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[15] the Thirty-ninth Illinois. But, unfortunately, the new, greasy guns were unfit for use — not one in five would fire. For this or some other reason, the Colonel, who took precedence in command, at once ordered the cannon off the hills into the road leading to Hancock. It is reported he did not inform the companies of the Thirty-ninth Illinois of his intention to retreat further; consequently, when ordered to fall back, they left their camp-equipage, stores, and all they had, in the hands of the rebels.

The whole force then fell back to the road leading to Sir John's Run. Here the Thirteenth Indiana and Captain Kenssel's company of Cavalry, First Virginia Regiment, met them. The retreat was, however, kept up, the cannon keeping the rebels at bay. In the mean time Lieut. Stewart returned to Bath, not knowing of the retreat until he found himself confronted by the whole column of rebels, part of whom fired, killing three horses. Two of the men took to the woods, one mounted a rebel's horse which had been captured and escaped, one of the two afterward returned to Hancock, the other is doubtless a prisoner among the rebels, making nine in all, and two killed; one more was drowned in crossing the river, as several companies of the Thirty-ninth had to wade it. The rest returned in safety to Hancock. The rebels have lost in all at least twenty killed, but nothing certain is known. The presence of the rebels on the hills opposite was heralded by the firing of two shells at the Protestant Episcopal Church, which was at the time occupied by a small worshiping congregation, and being lighted made it quite a prominent object. After quiet was somewhat restored, Captain Patterson, in order to learn their further intentions, gave them, by order, a few shells. This caused them to fire upon the town at least twelve or fifteen shells, showing their malicious spirit. The guns from the Federal side were back of the town, near the Protestant Episcopal Church, but the range of their guns was upon the town itself. This, of course, produced the utmost consternation among the women and children. Fortunately “nobody was hurt.” The cannonading continued for an hour, and was a beautiful sight indeed. The whole town was quickly illuminated by the burning of a barn on the Virginia side, belonging to the notorious rebel, Johnston Orrick, a member of the rebel Virginia Convention, elected a Union man, but turned a traitor.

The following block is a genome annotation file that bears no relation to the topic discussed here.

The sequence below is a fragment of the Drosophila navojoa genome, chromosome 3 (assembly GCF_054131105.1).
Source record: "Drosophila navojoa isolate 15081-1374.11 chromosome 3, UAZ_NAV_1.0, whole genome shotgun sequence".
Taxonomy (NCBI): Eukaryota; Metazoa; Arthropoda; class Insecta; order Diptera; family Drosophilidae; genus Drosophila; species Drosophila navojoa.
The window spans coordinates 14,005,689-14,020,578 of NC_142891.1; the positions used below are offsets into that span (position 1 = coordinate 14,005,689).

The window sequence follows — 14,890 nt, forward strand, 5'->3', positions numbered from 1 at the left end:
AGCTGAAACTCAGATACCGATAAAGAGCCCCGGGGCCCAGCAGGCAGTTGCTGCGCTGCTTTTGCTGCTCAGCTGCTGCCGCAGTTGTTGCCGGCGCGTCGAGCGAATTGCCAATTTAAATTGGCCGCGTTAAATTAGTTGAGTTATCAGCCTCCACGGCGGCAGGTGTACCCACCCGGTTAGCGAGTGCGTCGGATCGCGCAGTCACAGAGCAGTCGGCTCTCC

The object of the rebels soon became apparent by the burning of railroad ties and the tearing up of the railroad. But, strange to say, they did not destroy the regimental stores of the Thirty-ninth Illinois, stored at Alpine Depot, nor did they remove them, though completely in their power. They perpetrated a shameless act of vandalism on Monday night by plundering the house of a Union man, Mr. Henry, at Alpine Depot, and then burning it to the ground. However, as an offset to this, they consumed with it the store-building of those notorious rebels of Hancock — Bridges & Henderson, who have given the loyal citizens of that place, as they say, more trouble than any enemies on either side of the river.